The encierro of Pamplona has been depicted many times in literature, television or advertising, but became known worldwide partly because of the descriptions of Ernest Hemingway in books The Sun Also Rises and Death in the Afternoon.
The run appears in the 2011 Bollywood movie Zindagi Na Milegi Dobara, directed by Zoya Akhtar, as the final dare in the bucket list of the three bachelors who have to overcome their ultimate fear; death. At first, the trio run part of the route. They stop at the square, but then recover their nerve, and continue to the end. The completion of the run depicts their freedom as they learn that surviving a mortal danger can bring joy.
Running with Bulls, a 2012 documentary of the festival filmed by Construct Creatives and presented by Jason Farrel, depicts the pros and cons of the controversial tradition.
From 2014 until 2016, the Esquire Network broadcast the running of the bulls live in the United States, with both live commentary and then a recorded 'round up' later in the day by NBCSN commentators the Men in Blazers, including interviews with noted participants such as Madrid-born runner David Ubeda, former US Army soldier turned filmmaker Dennis Clancey, Joseph Distler, famous New York bull runner, and former British bullfighter and author Alexander Fiske-Harrison.
In 2014, a guidebook authored by Alexander Fiske-Harrison, Joe Distler, Ernest Hemingway's grandson John, Orson Welles' daughter Beatrice, and with a foreword by the Mayor of Pamplona, caused headlines around the world when one of the contributors, Bill Hillmann, was gored by a bull soon after its publication. It was republished in 2017 under the title The Bulls Of Pamplona with a replacement chapter by Dennis Clancey.
Although the most famous running of the bulls is that of San Fermín, they are held in towns and villages across Spain, Portugal, and in some cities in southern France during the summer. Examples are the bull run of San Sebastián de los Reyes, near Madrid, at the end of August which is the most popular of Spain after Pamplona, the bull run of Cuéllar, considered as the oldest of Spain since there are documents of its existence dating back to 1215, the Highland Capeias of the Raia in Sabugal, Portugal, with horses leading the herd crossing old border passes out of Spain and using the medieval 'Forcåo', or the bull run of Navalcarnero held at night.
Other encierros have also caused fatalities.
Correbous or bous al carrerEdit
Bous al carrer, correbou or correbous (meaning in Catalan, 'bulls in the street', 'street-bulls' or 'bull-running') is a typical festivity in many villages in the Valencian region, Terres de l'Ebre, Catalonia, and Fornalutx, Mallorca. Another similar tradition is soltes de vaques, where cows are used instead of bulls. Even though they can take place all along the year, they are most usual during local festivals (normally in August). Compared to encierros, animals are not directed to any bullring.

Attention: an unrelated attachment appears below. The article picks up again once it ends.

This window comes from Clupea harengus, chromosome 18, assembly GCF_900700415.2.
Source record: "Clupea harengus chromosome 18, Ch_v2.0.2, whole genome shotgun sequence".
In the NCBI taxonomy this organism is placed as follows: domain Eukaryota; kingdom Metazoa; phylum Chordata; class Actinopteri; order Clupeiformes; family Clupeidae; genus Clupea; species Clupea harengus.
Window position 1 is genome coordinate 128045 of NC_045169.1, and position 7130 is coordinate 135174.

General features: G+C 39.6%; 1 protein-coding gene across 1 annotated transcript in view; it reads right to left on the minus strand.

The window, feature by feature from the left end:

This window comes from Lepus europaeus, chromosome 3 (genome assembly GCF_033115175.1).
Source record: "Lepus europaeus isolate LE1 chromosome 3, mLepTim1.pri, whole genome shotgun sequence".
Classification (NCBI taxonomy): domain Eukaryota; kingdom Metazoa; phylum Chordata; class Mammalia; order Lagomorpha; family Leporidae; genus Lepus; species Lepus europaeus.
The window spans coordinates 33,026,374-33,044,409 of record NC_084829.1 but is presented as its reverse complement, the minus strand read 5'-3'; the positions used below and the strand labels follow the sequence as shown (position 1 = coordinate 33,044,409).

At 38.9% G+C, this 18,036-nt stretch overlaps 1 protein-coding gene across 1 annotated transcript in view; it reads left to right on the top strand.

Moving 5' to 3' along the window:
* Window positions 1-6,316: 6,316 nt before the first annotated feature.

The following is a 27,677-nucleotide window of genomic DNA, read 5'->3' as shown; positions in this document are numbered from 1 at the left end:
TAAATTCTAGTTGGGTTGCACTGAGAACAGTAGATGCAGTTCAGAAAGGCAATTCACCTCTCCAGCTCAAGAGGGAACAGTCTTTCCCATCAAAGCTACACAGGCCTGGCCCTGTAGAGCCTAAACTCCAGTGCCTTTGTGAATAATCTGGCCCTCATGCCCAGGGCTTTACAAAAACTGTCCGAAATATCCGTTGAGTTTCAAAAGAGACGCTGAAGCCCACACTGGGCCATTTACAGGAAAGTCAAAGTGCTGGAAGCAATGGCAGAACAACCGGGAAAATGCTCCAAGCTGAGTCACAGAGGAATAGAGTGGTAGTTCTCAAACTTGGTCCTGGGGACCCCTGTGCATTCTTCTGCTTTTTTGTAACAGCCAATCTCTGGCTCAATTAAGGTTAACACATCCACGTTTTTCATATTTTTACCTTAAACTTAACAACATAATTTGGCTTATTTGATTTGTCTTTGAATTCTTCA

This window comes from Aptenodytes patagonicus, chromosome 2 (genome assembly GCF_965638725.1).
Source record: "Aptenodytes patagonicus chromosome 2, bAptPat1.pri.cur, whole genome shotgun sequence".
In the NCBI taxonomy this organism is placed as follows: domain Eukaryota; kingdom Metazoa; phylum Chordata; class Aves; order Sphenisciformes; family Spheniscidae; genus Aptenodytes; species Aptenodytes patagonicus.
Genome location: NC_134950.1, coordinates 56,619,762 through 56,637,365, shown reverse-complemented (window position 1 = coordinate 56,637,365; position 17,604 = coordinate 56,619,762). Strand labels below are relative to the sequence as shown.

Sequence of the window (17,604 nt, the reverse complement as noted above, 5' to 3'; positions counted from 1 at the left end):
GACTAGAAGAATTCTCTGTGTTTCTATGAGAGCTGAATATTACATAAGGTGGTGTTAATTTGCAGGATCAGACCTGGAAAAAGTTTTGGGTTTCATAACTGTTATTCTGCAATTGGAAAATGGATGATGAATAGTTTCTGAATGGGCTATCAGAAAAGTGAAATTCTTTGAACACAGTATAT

These festivities are normally organized by the youngsters of the village, as a way for showing their courage and ability with the bull. Some sources consider this tradition a masculine initiation rite to adulthood.
Occitan area of FranceEdit
Numerous bull-running events happen in France in the region around Sommières, in accordance with the Camargues tradition, in which no bulls are intentionally injured or killed. For instance, in Calvisson, the annual event takes place around 20 July over a period of five days. There are four events: the abrivado, in which at least ten bulls are run together through the street guided by a group of twelve gardians mounted on white Camargue horses; the encierro, in which one bull is released outside the foyer and finds his own way back to the pen; the bandido, in which one bull is run, accompanied through the streets; and the bandido de nuit, which is the same thing but after dark. Boys and men run with the bulls and try and separate them from the horses, stop them, and physically turn them away from the horses. 
Stamford bull runEdit
The English town of Stamford, Lincolnshire was host to the Stamford bull run for almost 700 years until it was abandoned in 1837. According to local tradition, the custom dated from the time of King John when William de Warenne, 5th Earl of Surrey, saw two bulls fighting in the meadow beneath. Some butchers came to part the combatants and one of the bulls ran into the town, causing a great uproar. The earl, mounting his horse, rode after the animal, and enjoyed the sport so much, that he gave the meadow in which the fight began, to the butchers of Stamford, on condition that they should provide a bull, to be run in the town every 13 November, for ever after. As of 2013 the bull run had been revived as a ceremonial, festival-style community event.
Mock bull runsEdit
A variation is the nightly "fire bull" where balls of inflammable material are placed on the horns. Currently the bull is often replaced by a runner carrying a frame on which fireworks are placed and dodgers, usually children, run to avoid the sparks.